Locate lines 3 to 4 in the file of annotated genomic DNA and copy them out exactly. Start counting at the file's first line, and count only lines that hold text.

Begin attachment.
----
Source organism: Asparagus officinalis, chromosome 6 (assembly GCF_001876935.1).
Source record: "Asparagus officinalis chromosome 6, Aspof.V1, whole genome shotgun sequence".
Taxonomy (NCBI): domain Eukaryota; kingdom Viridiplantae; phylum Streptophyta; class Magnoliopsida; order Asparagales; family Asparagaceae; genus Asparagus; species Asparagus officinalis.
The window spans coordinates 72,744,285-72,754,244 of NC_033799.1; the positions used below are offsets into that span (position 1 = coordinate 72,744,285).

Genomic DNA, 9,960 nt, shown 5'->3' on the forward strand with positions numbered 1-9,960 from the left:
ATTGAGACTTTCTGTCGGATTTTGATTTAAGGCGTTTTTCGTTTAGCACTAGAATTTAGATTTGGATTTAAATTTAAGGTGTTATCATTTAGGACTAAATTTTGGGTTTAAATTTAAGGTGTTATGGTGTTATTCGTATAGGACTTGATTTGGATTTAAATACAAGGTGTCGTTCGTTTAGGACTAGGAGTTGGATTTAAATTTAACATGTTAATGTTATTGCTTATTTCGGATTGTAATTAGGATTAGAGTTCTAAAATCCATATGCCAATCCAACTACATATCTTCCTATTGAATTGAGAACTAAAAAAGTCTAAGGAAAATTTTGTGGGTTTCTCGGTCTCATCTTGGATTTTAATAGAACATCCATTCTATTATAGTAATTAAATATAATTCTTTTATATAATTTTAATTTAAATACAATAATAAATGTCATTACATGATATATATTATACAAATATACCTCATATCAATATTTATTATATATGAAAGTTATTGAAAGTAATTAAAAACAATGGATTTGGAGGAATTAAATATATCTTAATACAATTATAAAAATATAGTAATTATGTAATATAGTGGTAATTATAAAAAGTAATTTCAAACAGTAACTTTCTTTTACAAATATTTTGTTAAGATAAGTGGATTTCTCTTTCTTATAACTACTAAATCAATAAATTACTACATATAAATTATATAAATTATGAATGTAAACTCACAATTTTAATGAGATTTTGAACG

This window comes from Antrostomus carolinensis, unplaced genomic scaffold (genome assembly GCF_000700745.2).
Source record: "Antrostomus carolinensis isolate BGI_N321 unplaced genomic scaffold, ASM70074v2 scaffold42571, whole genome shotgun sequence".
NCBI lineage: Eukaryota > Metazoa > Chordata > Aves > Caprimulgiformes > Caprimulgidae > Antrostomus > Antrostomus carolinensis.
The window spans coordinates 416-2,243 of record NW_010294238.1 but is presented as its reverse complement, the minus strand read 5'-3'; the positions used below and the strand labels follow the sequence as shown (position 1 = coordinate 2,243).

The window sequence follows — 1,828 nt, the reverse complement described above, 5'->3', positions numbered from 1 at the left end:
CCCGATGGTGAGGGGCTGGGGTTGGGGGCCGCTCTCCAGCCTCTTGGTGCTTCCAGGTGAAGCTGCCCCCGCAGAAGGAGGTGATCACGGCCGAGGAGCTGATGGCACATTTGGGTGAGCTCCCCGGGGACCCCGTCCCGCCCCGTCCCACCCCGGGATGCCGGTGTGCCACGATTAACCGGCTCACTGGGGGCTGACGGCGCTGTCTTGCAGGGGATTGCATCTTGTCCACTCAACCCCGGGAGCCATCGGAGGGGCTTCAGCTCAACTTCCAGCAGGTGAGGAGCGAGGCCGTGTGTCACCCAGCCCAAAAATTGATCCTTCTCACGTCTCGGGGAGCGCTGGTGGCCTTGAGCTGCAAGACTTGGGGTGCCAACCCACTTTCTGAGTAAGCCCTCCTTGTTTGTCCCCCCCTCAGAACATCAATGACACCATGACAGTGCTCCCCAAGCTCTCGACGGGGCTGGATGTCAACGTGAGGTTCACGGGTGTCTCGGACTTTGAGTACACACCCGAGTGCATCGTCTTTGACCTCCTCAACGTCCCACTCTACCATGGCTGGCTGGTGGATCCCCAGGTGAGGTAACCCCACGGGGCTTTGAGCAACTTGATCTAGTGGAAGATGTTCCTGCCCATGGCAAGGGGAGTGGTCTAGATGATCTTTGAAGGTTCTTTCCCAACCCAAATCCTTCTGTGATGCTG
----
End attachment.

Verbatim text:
Taxonomy (NCBI): domain Eukaryota; kingdom Viridiplantae; phylum Streptophyta; class Magnoliopsida; order Asparagales; family Asparagaceae; genus Asparagus; species Asparagus officinalis.
The window spans coordinates 72,744,285-72,754,244 of NC_033799.1; the positions used below are offsets into that span (position 1 = coordinate 72,744,285).